Colonial narratives, Masalha states, have conflated Palestine’s history with biblical myths which eliminate historical knowledge of Palestine and its status as a distinct geopolitical entity since the Bronze Age. A reading of Palestine from an indigenous perspective shows an uninterrupted sequence in which the land was enriched by different cultures and no attempt to annihilate the original inhabitants and their spaces. Linguistically and territorially, there was continuity. The cultural heritage and Palestinian historical consciousness were also paramount in shaping its national consciousness.
Under the British Mandate and in its aftermath, Masalha writes, “active resistance to the existential threat posed by Zionist immigration to, and settler-colonialism of Palestine during the Mandatory period became central to the Palestinian nationalist struggle.”
In reading the book, one becomes aware of how the intricate history of Palestine, which spans the major part of the book, is swiftly destroyed by the Zionist colonial project; the latter presented in the last chapters and echoing the fast-paced colonisation of territory and the replacement of the indigenous population with settler-colonists. The three types of writing identified by Masalha at the beginning of this treatise all feature in the book as the discussion turns to the more recent historical analysis of how Christian Zionism enabled the settler-colonial narrative and thus rendered subaltern history of paramount importance, despite the power imbalance due to Zionist hegemony.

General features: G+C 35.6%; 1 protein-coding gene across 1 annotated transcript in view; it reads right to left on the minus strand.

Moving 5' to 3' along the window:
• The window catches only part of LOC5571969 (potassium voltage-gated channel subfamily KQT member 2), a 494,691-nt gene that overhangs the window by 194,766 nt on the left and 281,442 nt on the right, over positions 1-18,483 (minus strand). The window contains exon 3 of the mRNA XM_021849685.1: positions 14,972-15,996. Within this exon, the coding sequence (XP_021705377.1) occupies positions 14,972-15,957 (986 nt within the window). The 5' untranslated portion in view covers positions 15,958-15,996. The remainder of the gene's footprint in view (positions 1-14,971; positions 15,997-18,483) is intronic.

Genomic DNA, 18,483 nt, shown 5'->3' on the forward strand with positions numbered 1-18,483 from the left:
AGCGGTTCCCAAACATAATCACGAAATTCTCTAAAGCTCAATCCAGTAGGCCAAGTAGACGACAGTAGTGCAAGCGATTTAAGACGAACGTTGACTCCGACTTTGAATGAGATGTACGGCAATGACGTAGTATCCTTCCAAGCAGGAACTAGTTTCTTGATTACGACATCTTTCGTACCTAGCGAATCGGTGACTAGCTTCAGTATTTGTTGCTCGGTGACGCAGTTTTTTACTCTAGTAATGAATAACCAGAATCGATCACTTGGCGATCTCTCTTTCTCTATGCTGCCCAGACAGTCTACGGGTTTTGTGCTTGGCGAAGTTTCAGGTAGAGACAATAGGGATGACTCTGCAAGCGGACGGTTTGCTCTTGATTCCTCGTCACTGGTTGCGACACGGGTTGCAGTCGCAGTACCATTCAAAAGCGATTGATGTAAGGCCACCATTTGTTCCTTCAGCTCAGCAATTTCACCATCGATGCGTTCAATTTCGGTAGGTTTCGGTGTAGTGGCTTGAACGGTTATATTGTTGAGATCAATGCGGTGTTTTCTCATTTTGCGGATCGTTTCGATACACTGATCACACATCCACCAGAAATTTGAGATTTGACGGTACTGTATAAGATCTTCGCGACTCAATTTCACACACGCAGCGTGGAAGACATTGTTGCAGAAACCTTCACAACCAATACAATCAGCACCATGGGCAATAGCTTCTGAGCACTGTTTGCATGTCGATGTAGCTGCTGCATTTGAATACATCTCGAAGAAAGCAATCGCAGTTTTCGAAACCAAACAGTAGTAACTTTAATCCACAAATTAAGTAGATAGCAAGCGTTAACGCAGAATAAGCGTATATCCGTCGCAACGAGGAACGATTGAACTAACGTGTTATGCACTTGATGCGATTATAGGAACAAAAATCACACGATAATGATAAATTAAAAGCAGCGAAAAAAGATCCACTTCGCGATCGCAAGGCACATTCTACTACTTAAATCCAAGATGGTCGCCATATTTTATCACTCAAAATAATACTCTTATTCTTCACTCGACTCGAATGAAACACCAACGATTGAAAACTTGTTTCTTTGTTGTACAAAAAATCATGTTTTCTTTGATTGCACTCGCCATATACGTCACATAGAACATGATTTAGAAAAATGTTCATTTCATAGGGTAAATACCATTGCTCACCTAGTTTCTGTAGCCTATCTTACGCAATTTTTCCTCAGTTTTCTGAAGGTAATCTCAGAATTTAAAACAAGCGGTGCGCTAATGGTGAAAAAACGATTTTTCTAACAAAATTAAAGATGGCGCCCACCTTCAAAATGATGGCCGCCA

Zionist erasure is not without contradictions. The myth of the barren land, which Masalha expands to include the colonial narrative of land whose inhabitants are unworthy of any consultation, ran into obstacles which exposed the limitations of Zionism itself, such as having to Hebrew-ise Arabic village names as the biblical tradition was inadequate to accommodate the alteration of Palestinian toponymy. What could not be destroyed was altered or appropriated, the latter framed as natural occurrences or manipulated into a selective process of reconstruction that served Zionist settler policies.
As with all of Masalha’s books, the attention to detail, as well as the rigorous explanation is impeccable. Every reading, or re-reading, of this book, will provoke new contemplation due to the diverse themes and their analysis, in particular concerning the detachment of the indigenous from their history, enforced by Zionism, to accommodate the colonial project. Palestine has always been capable of self-defining itself, while Zionism and Israel have sustained each other by plunder, alteration, appropriation and replacement.